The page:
Charlie Evans: We're Gonna Need A Bigger Boat
Just when you thought it was safe to go back into the water.
Chicago Federal Reserve President Charles Evans was just out making some extremely dovish comments, and there is a chance he could be more dovish then the ultimate dove: Federal Reserve Chairman Ben Bernanke.
Evans, 53, speaking in London at the European Economics and Financial Centre's Distinguished Speaker Seminar, said that he wants the Federal Reserve to provide significant amounts of added accommodation. He said that the resource slack has put downward pressure on prices, and the Fed should not be afraid of temporary higher inflation. He even went so far to say as to target monetary stimulus to a specific unemployment level, 7.5%.
“Given how truly badly we are doing in meeting our employment mandate, I argue that the Fed should seriously consider actions that would add very significant amounts of policy accommodation,” Evans said in his prepared speech. “Such further policy accommodation does increase the risk that inflation could rise temporarily above our long-term goal of 2 percent.”
Evans is well known to be dovish, but considering these comments, as well as the comments he made on CNBC last week, some would have to question whether Evans is the ultimate dove on the Fed.
The Federal Reserve is divided into two camps, with Bernanke leading the doves, and Dallas Federal President Richard Fisher being the most vocal of the hawks. With these two speeches so close to one another, it looks as if Evans is racing to become the number one dove on the Fed. Some might even call him crazy. Why would additional quantitative easing work now, when it has not really worked the first two times? The unemployment rate in the country is 9.1%, and the U6 rate (underemployed and people who fell off the continuing claims line) is over 16%. It has not moved since President Obama took office in 2009. Since Obama took office, the Fed has done over $2 trillion in quantitative easing, mostly to no avail.
Evans voted for the Federal Open Market Committee (FOMC) to keep the overnight lending rate between banks near zero through at least mid-2013, and is now causing for more easing. His reasoning? We do not want to be in the same position next year. In comments captured by Bloomberg, Evans said, “I'm sure everyone will agree that we seriously don't want to be in this position again at this time next year." Evans went on to say that one challenge of monetary policy “is to take actions that respect both the feasibility of what monetary policy can accomplish and the enormous risks to the future prospects of the U.S. economy.”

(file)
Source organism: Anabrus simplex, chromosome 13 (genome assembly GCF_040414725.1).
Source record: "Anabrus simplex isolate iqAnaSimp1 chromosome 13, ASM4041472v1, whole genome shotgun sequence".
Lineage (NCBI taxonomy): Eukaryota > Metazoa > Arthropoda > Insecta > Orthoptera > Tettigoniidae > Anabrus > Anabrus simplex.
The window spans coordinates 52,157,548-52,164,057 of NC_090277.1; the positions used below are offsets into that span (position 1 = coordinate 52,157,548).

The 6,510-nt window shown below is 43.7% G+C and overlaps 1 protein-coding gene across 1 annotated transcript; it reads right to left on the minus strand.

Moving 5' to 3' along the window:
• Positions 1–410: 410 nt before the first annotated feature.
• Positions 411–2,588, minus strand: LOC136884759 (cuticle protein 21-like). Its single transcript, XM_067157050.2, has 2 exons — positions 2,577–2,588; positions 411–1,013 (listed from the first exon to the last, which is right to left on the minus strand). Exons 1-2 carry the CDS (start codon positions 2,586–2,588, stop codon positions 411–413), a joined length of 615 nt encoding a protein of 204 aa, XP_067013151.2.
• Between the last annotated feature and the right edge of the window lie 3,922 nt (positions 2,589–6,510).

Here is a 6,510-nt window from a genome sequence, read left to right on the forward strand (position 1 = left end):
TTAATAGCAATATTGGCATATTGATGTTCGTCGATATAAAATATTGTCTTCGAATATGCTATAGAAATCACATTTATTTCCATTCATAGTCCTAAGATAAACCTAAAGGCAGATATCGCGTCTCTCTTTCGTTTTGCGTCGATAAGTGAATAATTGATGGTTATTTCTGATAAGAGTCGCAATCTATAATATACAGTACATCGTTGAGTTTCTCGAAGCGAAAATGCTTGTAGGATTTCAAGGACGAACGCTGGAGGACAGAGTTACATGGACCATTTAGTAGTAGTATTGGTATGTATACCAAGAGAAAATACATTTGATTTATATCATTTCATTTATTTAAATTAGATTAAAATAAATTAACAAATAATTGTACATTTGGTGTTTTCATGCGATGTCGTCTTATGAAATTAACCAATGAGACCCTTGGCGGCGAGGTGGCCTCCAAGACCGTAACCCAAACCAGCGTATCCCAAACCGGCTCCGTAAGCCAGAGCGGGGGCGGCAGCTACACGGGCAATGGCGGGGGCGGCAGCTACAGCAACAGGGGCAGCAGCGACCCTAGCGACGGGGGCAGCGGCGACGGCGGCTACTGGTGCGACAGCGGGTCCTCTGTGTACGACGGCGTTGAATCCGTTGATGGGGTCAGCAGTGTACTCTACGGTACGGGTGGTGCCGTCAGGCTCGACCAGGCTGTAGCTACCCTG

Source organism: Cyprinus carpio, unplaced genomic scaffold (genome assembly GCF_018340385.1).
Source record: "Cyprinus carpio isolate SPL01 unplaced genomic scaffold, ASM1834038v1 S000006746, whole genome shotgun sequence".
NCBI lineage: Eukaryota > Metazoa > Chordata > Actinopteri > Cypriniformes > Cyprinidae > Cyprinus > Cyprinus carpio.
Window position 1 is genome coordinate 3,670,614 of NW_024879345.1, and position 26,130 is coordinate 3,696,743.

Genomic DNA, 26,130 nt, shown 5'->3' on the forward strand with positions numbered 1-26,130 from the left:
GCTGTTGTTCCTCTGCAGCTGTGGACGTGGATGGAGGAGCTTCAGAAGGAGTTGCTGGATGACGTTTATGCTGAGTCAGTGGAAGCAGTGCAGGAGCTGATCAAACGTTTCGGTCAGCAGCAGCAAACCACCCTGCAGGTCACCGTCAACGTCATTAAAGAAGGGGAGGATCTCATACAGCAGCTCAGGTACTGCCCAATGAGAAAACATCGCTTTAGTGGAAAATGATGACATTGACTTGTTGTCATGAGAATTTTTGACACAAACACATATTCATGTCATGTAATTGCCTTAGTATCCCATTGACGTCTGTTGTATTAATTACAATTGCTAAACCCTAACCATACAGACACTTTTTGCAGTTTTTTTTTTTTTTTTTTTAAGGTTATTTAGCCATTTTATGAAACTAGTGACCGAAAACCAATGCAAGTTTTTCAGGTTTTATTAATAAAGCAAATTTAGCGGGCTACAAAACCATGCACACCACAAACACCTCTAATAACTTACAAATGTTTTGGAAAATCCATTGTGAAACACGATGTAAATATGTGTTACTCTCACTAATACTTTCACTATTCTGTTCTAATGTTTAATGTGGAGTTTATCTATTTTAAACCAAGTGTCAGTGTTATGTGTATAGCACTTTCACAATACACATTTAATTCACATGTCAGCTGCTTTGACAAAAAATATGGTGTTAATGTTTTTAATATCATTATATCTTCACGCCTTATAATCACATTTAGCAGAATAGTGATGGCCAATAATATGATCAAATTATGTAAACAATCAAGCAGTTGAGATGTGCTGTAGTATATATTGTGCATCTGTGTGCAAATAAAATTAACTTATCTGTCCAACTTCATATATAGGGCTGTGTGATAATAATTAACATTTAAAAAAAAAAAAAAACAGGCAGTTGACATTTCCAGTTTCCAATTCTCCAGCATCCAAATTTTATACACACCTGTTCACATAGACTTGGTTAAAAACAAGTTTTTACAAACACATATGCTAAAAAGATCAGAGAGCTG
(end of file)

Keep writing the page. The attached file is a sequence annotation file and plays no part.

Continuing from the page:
Many expect the Fed to do another round of quantitative easing, known as "Operation Twist". In this program, the Fed would sell short term securities to fund the purchase of longer-dated securities. It was first enacted during the 1960's under the Kennedy administration.
To me, it sounds like Evans is not only advocating for Operation Twist, but for expanding the balance sheet. To get the unemployment rate to 7.5%, that could mean trillions in purchases, or perhaps the continual expansion of the Fed's balance sheet.
The very definition of insanity is doing the same thing over and over and expecting different results, so why would more QE work now? U.S. dollar be damned, Evans seems hellbent on ratcheting up inflation, albeit temporarily, and unemployment far lower than where it is today. That could mean a Fed balance sheet of $3 trillion, or perhaps, even higher.
If Evans gets his way, the Fed will not need just a bigger boat. It will need the Titanic.
Traders who believe that Evans and the doves get their way might want to consider the following trades:
- Go long commodities, such as gold and silver. The U.S. dollar seems destined to go to lower, and Evans wants to make sure of this.
- Also consider tech, which generates a lot of revenues overseas. Names like Apple (NASDAQ: AAPL) VMware (NYSE: VMW), and Amazon.com (NASDAQ: AMZN) may benefit.
Traders who believe that the hawks will push for analysis before easing may consider alternate positions:
- If something does not happen at the September FOMC meeting, we could see a sharp sell off in risk assets. Consider going long the CurrencyShares Swiss Franc Trust (NYSE: FXF), as it is still a safe haven.
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